Review – Surprises
Surprises was one of those weird little stories which I did not expect to write.
So it’s a sequel of sorts to The Enigman Cave.
Background to Surprises
The background is that Marnie and company are on their way back to Earth. So it is not going to be easy going. Marnie is well aware the reception they get might not be such a great one. In fact, it could even be a death trap.
The Plot of Surprises
And the plot is, well, there isn’t too much of one. Essentially, Marnie and her pals get drunk, much like at the start of The Enigman Cave. But in this instance, they are worried about how the Earth is. And so Marnie ends up an emotional mess.
But keep in mind, it was a requirement of this anthology to add two specific elements. I had to add a towel and the number 42. So this was in keeping with the anthology’s Douglas Adams theme. For this space opera, it did not lend itself too well to either Easter egg.
The characters are Captain Marnie Shapiro and her first officer, Trixie LaRue, and the chief medical officer, Jazminder Parikh. Assistant Veterinarian Lex Feldman shows up. But it’s botanist Ben Chase who gets the most time – and he isn’t even “on screen”.
Memorable Quotes from Surprises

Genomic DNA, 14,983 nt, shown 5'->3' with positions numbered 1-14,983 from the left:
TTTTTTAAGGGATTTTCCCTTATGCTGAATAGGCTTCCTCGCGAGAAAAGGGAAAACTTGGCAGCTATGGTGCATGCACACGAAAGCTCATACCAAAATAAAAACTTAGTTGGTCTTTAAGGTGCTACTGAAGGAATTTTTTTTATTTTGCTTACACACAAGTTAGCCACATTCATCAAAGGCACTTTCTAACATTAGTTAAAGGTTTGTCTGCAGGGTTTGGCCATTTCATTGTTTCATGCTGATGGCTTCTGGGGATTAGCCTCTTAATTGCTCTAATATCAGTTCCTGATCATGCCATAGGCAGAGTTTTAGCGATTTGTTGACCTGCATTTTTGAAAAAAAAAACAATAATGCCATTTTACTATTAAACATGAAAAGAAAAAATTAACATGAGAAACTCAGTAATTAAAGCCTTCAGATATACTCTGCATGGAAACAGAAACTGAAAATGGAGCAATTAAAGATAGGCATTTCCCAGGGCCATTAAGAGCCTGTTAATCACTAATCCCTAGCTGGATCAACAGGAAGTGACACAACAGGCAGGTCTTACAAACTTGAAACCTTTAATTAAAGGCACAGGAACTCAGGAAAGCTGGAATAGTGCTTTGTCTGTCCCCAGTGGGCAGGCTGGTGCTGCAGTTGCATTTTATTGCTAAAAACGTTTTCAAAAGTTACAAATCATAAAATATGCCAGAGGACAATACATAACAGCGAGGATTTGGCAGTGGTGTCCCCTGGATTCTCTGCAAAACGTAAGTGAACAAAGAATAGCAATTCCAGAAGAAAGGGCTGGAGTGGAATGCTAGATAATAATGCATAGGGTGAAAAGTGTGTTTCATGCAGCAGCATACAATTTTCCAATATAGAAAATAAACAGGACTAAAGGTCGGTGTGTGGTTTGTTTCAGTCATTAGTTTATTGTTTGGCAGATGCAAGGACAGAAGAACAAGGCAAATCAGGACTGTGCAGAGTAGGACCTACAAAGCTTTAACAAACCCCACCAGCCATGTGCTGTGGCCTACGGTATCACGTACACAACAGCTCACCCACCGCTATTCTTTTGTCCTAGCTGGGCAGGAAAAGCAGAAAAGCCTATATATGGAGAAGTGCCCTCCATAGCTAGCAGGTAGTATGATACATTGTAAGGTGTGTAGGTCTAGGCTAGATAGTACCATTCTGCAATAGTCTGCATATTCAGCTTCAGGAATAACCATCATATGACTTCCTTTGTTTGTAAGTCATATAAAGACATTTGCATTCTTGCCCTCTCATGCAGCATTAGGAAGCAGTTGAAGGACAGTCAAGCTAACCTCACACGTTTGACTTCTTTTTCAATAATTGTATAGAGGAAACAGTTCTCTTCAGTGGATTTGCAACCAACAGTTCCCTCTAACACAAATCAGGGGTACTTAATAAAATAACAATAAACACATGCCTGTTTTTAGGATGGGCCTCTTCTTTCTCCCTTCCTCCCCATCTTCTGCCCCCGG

“We got ourselves a gol-darned party here,” LaRue said, her accent betraying every moment of a rural Kentucky upbringing. “Booze ‘n dancing girls.”
“Just the one dancing girl,” Parikh said, doing a little swishing step and then a twirl which made her lab coat fly out a little bit, like the barest approximation of a whirling dervish. Her accent, in marked contrast to LaRue’s, was the posh product of a fine education in Leeds and a childhood in a wealthy suburb of Hyderabad.
“Jazzie, you sound plummier than usual,” Marnie said. “How much of that have you had so far?” She waved a bit at the bottle.
“I’ve had just enough to make me all right with it being chardonnay and not merlot. It’s alcohol for the damned hoi polloi, even worse than that white zinfandel rubbish. It’s a sorry sop for the masses.” She stabbed the air with a finger. “But at least it’s posher than that six.”
The story has a K+ rating. While no hanky panky occurs “on screen”, there are certainly references to it. Plus, there is a bit of bad language and a brief bit of nudity at the end. However, I don’t describe the nudity in any way. So it’s just … there.
It was great when 42 and Beyond published Surprises. But the anthology is no more. It only lives on in memory and in a few scattered books and Amazon Kindle files. A pity.
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